Dom sees great value in organizations like this and he volunteers countless hours of his time. He also sees the importance of passing traditions and knowledge through mentorship.
“I grew up fishing with my dad and brother, just as my dad had done with his. We explored all over northern New Hampshire and Maine, which began my relationship with the rivers I now know so intimately. We camped in all sorts of cool places, saw lots of moose, and even caught some fish too. Thanks to him, these are places that I'll love and appreciate forever.”
“Recently, while back fishing one of these same rivers, I had an opportunity to repay all the time and patience he had for my brother and I. He was on the bank, tangled, just like 7 year-old me. So, I walked over and fixed his setup for him, just as he had done for me so many times. He smiled, we laughed, and he went back to catching fish.”
“As I've gotten older, I increasingly realize the power of mentorship, information, and skills sharing in sports like these. It's worth its weight in gold, which is why I strive to share it with others so they can enjoy and protect the same special places that I do.”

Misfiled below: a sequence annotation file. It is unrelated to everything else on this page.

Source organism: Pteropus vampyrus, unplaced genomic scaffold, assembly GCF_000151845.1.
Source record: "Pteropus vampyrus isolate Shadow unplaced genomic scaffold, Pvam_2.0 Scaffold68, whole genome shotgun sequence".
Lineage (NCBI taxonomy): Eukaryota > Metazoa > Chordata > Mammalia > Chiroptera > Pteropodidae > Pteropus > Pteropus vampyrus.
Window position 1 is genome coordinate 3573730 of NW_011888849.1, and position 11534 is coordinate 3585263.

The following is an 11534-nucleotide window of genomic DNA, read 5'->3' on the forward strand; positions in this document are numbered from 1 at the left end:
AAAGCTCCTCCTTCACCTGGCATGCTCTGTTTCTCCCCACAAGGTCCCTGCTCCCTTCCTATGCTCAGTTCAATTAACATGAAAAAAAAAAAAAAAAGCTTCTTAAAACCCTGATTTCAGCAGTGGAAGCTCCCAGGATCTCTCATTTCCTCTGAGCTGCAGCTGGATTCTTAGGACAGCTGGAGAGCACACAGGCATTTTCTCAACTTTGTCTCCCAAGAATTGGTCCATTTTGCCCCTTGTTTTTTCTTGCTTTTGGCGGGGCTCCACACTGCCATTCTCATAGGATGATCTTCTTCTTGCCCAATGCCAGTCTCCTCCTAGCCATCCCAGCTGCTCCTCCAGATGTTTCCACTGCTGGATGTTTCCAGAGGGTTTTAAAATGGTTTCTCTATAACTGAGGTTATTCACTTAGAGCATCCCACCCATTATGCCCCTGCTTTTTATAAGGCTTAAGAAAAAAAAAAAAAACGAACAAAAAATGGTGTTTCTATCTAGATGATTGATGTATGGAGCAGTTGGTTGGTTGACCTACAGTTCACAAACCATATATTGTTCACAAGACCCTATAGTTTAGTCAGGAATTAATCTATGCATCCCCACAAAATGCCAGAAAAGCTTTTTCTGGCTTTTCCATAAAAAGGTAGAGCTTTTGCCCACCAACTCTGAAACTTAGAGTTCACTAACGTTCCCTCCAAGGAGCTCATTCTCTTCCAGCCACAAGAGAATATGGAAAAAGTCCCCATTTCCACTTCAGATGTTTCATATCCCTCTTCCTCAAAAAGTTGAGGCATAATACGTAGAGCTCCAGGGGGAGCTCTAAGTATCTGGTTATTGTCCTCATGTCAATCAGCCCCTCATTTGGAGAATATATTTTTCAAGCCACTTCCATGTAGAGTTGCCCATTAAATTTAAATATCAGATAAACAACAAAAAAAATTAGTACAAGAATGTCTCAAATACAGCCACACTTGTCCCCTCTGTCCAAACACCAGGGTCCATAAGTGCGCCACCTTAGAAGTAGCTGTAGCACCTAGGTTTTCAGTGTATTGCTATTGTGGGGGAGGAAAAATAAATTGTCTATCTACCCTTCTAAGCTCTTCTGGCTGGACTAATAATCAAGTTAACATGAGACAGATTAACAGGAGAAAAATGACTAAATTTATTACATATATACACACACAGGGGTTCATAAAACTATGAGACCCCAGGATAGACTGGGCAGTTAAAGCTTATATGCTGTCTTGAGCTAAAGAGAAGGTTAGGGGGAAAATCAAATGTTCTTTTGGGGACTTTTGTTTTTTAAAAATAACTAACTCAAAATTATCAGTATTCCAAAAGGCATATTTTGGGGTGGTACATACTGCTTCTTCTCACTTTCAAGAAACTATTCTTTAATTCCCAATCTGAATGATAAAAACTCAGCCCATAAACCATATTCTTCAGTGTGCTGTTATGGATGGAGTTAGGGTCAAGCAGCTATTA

“I love to watch this same connection between Gus and Randy. Gus is the best, and I'll tell you why. When I'm out fishing, I often give people tips and advice for how to improve their fishing. Cast into that slightly different water type, hold your tip higher, slow your drift, etc. Sometimes, people take that advice and run with it. Most often, though, they don't. Gus just absorbs everything like a sponge. He listens, he acts, and he learns. Not only that, but he does it with a smile and kindness. Gus is the best fishing buddy anyone could ask for! Oh, and he catches big fish. That's rad too.”
To learn more about Fly Fish NH, Dominic Lentini, or to book a guided fly fishing adventure please visit www.flyfishnh.com.
As NEMO’s Creative Content Director, Randy Gaetano is a passionate outdoorsman and advocate for conservation. He can usually be found either sitting quietly in a treestand — waiting for a deer … or sitting quietly on a longboard — waiting for a wave.